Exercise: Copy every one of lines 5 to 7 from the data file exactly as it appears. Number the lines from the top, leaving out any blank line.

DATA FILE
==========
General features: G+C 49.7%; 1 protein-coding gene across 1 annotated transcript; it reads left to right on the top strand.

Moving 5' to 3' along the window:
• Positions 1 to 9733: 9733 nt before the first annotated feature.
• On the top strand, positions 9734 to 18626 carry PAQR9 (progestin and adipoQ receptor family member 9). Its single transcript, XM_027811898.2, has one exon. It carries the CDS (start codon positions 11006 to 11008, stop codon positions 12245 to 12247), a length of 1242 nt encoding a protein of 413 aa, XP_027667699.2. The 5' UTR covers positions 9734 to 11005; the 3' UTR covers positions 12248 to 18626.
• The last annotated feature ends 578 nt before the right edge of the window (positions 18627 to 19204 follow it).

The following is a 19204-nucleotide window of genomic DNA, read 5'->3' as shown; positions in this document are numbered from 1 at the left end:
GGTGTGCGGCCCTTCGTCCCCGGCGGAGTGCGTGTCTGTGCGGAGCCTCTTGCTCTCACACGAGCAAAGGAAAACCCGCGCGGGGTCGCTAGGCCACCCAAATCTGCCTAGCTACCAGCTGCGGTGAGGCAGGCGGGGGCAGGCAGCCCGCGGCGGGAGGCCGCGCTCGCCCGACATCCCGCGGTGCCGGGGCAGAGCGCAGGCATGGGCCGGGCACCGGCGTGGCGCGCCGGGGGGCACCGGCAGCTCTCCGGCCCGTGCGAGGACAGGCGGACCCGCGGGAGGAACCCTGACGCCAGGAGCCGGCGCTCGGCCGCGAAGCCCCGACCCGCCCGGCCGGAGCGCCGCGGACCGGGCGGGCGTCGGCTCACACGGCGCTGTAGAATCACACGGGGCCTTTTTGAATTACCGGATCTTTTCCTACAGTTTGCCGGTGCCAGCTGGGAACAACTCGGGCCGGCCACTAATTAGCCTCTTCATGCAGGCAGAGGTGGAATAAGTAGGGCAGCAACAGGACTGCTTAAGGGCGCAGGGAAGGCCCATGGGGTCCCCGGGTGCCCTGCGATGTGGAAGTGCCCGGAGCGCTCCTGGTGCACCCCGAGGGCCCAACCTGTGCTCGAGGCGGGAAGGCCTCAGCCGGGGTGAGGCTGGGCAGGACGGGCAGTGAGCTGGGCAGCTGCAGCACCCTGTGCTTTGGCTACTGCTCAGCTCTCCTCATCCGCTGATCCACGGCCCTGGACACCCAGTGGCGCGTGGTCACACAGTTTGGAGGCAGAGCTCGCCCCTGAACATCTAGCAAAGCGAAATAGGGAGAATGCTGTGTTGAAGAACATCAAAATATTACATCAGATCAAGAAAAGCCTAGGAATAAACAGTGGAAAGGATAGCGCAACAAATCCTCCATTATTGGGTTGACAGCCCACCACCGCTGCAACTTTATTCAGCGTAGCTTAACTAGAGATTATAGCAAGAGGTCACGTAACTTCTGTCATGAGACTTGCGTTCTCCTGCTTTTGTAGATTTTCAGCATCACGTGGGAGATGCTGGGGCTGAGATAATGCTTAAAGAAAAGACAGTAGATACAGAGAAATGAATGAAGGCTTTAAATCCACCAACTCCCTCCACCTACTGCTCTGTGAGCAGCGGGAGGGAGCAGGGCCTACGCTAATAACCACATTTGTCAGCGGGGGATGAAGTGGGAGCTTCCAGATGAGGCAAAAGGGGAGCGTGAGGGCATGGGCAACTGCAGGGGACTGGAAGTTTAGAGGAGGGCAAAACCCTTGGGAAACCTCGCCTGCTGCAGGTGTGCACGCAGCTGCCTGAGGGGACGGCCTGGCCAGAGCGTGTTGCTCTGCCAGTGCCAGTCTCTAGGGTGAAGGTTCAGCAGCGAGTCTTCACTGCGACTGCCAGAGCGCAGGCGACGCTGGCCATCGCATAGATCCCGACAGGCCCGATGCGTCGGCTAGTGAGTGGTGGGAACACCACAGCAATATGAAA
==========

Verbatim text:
• The last annotated feature ends 578 nt before the right edge of the window (positions 18627 to 19204 follow it).

The following is a 19204-nucleotide window of genomic DNA, read 5'->3' as shown; positions in this document are numbered from 1 at the left end:
GGTGTGCGGCCCTTCGTCCCCGGCGGAGTGCGTGTCTGTGCGGAGCCTCTTGCTCTCACACGAGCAAAGGAAAACCCGCGCGGGGTCGCTAGGCCACCCAAATCTGCCTAGCTACCAGCTGCGGTGAGGCAGGCGGGGGCAGGCAGCCCGCGGCGGGAGGCCGCGCTCGCCCGACATCCCGCGGTGCCGGGGCAGAGCGCAGGCATGGGCCGGGCACCGGCGTGGCGCGCCGGGGGGCACCGGCAGCTCTCCGGCCCGTGCGAGGACAGGCGGACCCGCGGGAGGAACCCTGACGCCAGGAGCCGGCGCTCGGCCGCGAAGCCCCGACCCGCCCGGCCGGAGCGCCGCGGACCGGGCGGGCGTCGGCTCACACGGCGCTGTAGAATCACACGGGGCCTTTTTGAATTACCGGATCTTTTCCTACAGTTTGCCGGTGCCAGCTGGGAACAACTCGGGCCGGCCACTAATTAGCCTCTTCATGCAGGCAGAGGTGGAATAAGTAGGGCAGCAACAGGACTGCTTAAGGGCGCAGGGAAGGCCCATGGGGTCCCCGGGTGCCCTGCGATGTGGAAGTGCCCGGAGCGCTCCTGGTGCACCCCGAGGGCCCAACCTGTGCTCGAGGCGGGAAGGCCTCAGCCGGGGTGAGGCTGGGCAGGACGGGCAGTGAGCTGGGCAGCTGCAGCACCCTGTGCTTTGGCTACTGCTCAGCTCTCCTCATCCGCTGATCCACGGCCCTGGACACCCAGTGGCGCGTGGTCACACAGTTTGGAGGCAGAGCTCGCCCCTGAACATCTAGCAAAGCGAAATAGGGAGAATGCTGTGTTGAAGAACATCAAAATATTACATCAGATCAAGAAAAGCCTAGGAATAAACAGTGGAAAGGATAGCGCAACAAATCCTCCATTATTGGGTTGACAGCCCACCACCGCTGCAACTTTATTCAGCGTAGCTTAACTAGAGATTATAGCAAGAGGTCACGTAACTTCTGTCATGAGACTTGCGTTCTCCTGCTTTTGTAGATTTTCAGCATCACGTGGGAGATGCTGGGGCTGAGATAATGCTTAAAGAAAAGACAGTAGATACAGAGAAATGAATGAAGGCTTTAAATCCACCAACTCCCTCCACCTACTGCTCTGTGAGCAGCGGGAGGGAGCAGGGCCTACGCTAATAACCACATTTGTCAGCGGGGGATGAAGTGGGAGCTTCCAGATGAGGCAAAAGGGGAGCGTGAGGGCATGGGCAACTGCAGGGGACTGGAAGTTTAGAGGAGGGCAAAACCCTTGGGAAACCTCGCCTGCTGCAGGTGTGCACGCAGCTGCCTGAGGGGACGGCCTGGCCAGAGCGTGTTGCTCTGCCAGTGCCAGTCTCTAGGGTGAAGGTTCAGCAGCGAGTCTTCACTGCGACTGCCAGAGCGCAGGCGACGCTGGCCATCGCATAGATCCCGACAGGCCCGATGCGTCGGCTAGTGAGTGGTGGGAACACCACAGCAATATGAAA